After you complete your risk assessment, you must then translate it into a risk profile. If your estimate of where your bribery risk is greatest is wrong, it will be an effort to address it. As Ben Locwin explained in his  BioProcess International article, entitled “Quality Risk Assessment and Management Strategies for Biopharmaceutical Companies”:

Once we have assessed risks and determined a process that includes options to resolve and manage those risks whenever appropriate, then we can decide the level of resources with which to prioritize them. There always will be latent risks: those that we understand are there but that we cannot chase forever. But we need to make sure we have classified them correctly. With a good understanding of each of these, we are in a better position to speak about the quality of our businesses.

William C. Athanas, in his Industry Week article, “Rethinking FCPA Compliance Strategies in a New Era of Enforcement”, posited that companies assume that FCPA violations follow a bell curve in which most employees are responsible for most of the violations. However, Athanas believed that the distribution pattern more closely follows a hockey-stick distribution, where virtually all violations are committed by just a few people. Athanas concluded by noting that is this limited group of employees, or what he terms the “shaft of the hockey-stick,” to which a company should devote the majority of its compliance resources. With a proper risk assessment, a company can then focus its compliance efforts such as intensive training sessions or detailed analysis of key financial transactions involving those employees with the greatest means and motive to commit a violation.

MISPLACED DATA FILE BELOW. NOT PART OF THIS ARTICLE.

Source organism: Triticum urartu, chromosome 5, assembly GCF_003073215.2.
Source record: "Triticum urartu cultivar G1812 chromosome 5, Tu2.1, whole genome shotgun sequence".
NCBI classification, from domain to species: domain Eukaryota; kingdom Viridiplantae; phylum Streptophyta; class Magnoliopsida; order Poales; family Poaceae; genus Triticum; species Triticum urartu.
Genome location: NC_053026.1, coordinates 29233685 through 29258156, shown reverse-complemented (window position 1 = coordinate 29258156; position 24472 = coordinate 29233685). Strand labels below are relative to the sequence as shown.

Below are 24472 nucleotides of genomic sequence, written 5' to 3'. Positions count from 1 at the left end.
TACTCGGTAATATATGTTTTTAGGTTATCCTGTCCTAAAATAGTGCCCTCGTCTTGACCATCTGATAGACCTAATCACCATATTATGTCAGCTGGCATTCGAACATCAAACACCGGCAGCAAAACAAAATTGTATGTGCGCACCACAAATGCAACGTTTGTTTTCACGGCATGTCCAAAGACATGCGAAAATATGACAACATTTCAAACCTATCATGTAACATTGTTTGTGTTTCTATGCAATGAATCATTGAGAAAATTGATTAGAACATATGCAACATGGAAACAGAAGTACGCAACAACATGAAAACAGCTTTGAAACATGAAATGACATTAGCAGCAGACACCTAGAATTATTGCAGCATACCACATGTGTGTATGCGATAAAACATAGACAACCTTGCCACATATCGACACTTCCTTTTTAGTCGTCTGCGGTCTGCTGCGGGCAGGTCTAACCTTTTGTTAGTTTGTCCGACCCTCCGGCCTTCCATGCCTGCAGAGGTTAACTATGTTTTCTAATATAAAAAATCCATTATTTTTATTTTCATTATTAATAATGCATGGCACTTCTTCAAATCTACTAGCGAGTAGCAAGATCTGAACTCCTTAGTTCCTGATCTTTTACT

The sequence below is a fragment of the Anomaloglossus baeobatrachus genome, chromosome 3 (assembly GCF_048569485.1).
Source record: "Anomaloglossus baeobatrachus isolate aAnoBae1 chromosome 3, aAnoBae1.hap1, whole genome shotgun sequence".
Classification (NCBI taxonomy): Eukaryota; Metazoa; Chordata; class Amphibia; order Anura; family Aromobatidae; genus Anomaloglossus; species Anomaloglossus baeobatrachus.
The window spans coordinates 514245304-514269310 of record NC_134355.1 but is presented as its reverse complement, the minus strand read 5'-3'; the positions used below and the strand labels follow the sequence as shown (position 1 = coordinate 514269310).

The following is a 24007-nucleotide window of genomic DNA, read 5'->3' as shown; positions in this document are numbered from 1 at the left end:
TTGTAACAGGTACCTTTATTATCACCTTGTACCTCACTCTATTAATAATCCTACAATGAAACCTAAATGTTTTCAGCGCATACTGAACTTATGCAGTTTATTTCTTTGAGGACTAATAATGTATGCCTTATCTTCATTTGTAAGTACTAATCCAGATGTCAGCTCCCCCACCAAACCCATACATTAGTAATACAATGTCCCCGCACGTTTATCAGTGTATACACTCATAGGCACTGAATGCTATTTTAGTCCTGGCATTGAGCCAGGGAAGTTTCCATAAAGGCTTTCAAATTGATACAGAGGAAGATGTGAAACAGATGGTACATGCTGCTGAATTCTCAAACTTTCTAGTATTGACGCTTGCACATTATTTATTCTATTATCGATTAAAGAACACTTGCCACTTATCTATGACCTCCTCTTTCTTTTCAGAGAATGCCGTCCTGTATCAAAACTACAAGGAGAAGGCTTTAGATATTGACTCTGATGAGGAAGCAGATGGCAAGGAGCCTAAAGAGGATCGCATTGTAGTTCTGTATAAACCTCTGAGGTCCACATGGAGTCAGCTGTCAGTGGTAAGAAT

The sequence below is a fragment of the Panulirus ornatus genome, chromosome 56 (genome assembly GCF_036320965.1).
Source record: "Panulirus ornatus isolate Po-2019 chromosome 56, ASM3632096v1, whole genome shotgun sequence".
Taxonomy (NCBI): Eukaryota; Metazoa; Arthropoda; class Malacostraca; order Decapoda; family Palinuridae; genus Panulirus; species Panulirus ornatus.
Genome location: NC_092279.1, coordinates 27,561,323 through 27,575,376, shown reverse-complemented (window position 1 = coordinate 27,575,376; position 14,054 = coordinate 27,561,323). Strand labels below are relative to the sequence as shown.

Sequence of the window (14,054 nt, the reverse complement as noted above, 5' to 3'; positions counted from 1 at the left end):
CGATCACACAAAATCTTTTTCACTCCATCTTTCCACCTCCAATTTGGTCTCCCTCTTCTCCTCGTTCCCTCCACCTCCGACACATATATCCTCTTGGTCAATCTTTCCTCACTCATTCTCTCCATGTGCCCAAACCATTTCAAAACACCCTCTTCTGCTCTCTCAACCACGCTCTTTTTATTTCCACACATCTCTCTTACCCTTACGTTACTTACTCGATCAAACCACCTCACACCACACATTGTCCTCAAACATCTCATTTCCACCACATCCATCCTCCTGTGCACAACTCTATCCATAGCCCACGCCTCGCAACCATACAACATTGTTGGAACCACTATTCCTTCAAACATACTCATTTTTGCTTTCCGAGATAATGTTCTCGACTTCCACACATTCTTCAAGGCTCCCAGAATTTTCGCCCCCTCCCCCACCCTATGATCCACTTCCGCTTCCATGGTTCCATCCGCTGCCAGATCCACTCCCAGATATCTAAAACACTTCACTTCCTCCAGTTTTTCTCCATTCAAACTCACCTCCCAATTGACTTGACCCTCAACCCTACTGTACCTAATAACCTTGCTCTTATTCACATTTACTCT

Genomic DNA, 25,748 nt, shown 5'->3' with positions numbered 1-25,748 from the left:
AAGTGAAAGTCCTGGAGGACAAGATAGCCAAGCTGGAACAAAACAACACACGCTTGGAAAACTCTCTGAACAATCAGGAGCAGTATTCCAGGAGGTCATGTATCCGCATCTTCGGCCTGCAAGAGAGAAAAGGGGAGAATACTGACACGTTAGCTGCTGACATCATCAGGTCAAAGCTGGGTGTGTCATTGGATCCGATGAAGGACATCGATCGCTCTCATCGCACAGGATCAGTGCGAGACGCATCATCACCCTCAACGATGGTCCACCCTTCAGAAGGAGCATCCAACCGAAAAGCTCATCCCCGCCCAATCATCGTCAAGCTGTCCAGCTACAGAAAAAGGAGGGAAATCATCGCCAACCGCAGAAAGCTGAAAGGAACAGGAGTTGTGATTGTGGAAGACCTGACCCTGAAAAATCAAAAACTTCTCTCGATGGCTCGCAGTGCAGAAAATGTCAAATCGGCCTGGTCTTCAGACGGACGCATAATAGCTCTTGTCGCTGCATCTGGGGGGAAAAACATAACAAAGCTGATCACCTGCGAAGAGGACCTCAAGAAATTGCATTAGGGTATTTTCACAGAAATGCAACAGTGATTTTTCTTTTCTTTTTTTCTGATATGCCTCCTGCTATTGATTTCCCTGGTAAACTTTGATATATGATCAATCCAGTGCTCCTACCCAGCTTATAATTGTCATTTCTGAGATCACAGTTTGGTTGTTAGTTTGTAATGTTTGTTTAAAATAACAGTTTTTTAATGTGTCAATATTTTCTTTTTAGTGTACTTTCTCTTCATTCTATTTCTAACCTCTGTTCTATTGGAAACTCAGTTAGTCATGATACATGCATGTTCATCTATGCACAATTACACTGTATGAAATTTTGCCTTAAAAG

The most significant risks with the greatest likelihood of occurring are deemed to be the priority risks. These become the focus of your most significant risk management efforts, couple with  audit and monitoring going forward. A variety of tools can be used to continuously monitoring risk going forward. Consider providing employees with substantive training to guard against the most significant risks coming to pass and to keep the key messages fresh and top of mind. It is important to create a risk control summary that succinctly documents the nature of the risk and the actions taken to mitigate it. Finally, let this risk assessment and evaluation inform your compliance program, rather than letting the compliance program inform the risk assessment.

Three key takeaways:

  1. Even after you complete your risk assessment, you must evaluate those risks for your company.
  2. The DOJ and SEC are looking for a well-reasoned approach on how you evaluate your risk.
  3. Create a risk matrix and rank your risks; then remediate and monitor as appropriate.